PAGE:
• Nouns ending in -ung, -heit, -keit and -tät are feminine. Examples: die Bedeutung (meaning), die Dummheit (stupidity), die Schwierigkeit (difficulty) die Universität (university). There are no exceptions that I’m aware of.
  • Nouns ending in -ion are also always feminine, and all the letters are mostly pronounced. So die Religion is rell-i-gee-ohn and die Situation is zit-you-att-see-ohn
  • Again with the feminine… all nouns ending in -ik are die, and the -ik is pronounced eek, not ick. die Logik (logic) = loh-geek, die Mathematik (mathematics… yup, it’s singular in Germany) = ma-tuh-ma-teek
  • Most German rivers are feminine… die Donau (the Danube), die Mosel, die Elbe. But because this is German we’re talking about, there natually have to be exceptions, so it’s der Rhein (the Rhine) and der Main.
The deutsches Eck in Koblenz, where die Mosel und der Rhein meet.
The deutsches Eck in Koblenz, where die Mosel and der Rhein meet.


  • There are two ways to pronounce the -ch ending in German – voiced and unvoiced (yeah, it’s a technical term. Don’t  ask me!).
    1. If the ch is preceded by an o,  an a, a u or an au, it’s pronounced the same way as in the Scottish “loch”. Examples: auch (also/too), noch (still/yet), nach (after, to, according to), das Buch (book)
    2. Otherwise, the ch is always pronounced a bit like the h in huge. Try doing the Muttley laugh (say “hehehe” sort of breathlessly). That sound where the “ee” ends and the next “h” starts is the sound of a German -ch. Examples: ich (I), mich (me), die Milch (milk). The ch at the beginning or in the middle of words  is usually also pronounced like this (for example in die Chemie (chemistry) or das Märchen (fairy tale, myth)), but in some exceptional cases it’s more like a K. The ones I can think of are das Chaos (chaos), der Chor (choir), das Orchester (orchestra) and names beginning with Ch, like Christoph, Christian and Christina (so Christina and Kristina are pronounced the same).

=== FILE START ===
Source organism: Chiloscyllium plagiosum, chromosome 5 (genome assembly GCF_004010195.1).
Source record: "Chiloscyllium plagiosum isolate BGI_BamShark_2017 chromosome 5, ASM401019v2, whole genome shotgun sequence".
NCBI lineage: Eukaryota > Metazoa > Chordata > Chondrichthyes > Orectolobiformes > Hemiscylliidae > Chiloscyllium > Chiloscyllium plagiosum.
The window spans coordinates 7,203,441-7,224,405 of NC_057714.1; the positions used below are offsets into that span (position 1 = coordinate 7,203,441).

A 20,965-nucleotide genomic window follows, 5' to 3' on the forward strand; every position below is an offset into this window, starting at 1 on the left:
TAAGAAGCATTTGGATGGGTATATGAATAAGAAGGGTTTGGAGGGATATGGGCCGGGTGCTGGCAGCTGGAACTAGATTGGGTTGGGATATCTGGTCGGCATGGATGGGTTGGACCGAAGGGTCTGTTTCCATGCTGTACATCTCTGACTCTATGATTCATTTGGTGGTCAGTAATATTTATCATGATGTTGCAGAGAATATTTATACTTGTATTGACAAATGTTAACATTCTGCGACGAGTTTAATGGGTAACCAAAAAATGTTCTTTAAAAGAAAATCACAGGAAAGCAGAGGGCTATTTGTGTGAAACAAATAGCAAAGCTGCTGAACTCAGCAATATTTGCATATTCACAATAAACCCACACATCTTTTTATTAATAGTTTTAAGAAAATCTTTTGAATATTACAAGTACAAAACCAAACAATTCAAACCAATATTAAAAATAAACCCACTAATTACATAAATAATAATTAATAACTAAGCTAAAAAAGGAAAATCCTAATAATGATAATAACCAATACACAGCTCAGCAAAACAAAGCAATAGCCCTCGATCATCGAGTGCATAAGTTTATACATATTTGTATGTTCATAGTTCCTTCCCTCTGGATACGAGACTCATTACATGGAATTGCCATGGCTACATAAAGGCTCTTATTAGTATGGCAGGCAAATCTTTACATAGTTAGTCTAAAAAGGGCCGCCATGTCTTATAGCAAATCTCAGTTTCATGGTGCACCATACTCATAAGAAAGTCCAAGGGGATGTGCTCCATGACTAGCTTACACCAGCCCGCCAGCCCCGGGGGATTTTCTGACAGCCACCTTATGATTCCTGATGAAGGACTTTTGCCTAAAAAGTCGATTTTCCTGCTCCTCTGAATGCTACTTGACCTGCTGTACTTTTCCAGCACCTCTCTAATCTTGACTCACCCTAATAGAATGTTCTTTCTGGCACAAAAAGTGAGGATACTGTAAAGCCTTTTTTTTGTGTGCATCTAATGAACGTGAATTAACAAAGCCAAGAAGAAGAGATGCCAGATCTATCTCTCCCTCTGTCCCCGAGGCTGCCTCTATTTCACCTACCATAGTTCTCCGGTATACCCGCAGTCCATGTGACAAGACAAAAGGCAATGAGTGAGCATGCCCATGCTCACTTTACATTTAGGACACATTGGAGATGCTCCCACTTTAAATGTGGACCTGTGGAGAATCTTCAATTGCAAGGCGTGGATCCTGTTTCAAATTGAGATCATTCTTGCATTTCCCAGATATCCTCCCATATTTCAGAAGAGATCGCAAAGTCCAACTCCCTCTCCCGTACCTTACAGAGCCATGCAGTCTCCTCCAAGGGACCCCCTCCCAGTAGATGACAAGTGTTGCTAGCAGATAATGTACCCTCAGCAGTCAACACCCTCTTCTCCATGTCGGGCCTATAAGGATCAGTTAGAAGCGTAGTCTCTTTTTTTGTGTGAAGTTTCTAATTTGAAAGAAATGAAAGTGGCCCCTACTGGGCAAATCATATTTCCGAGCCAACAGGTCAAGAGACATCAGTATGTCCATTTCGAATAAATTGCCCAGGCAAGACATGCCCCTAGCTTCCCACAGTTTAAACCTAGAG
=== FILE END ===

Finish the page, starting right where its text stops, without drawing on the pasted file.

• Sch is always pronounced sh, so das Schiff (ship) is pronounced shiff, schottisch (Scottish) is pronounced shottish and der Tisch (table) is tish.
  • Qu is pronounced like kv, so die Quittung (receipt) is a kvittung. You will often hear Germans talk about die Kveen… that’s Queen Elizabeth II, to you and me.
  • The letter e at the end of a word is pronounced, so the name Christine is kris-tee-nuh, not kris-teen and die Linie (line) is lin-ee-uh.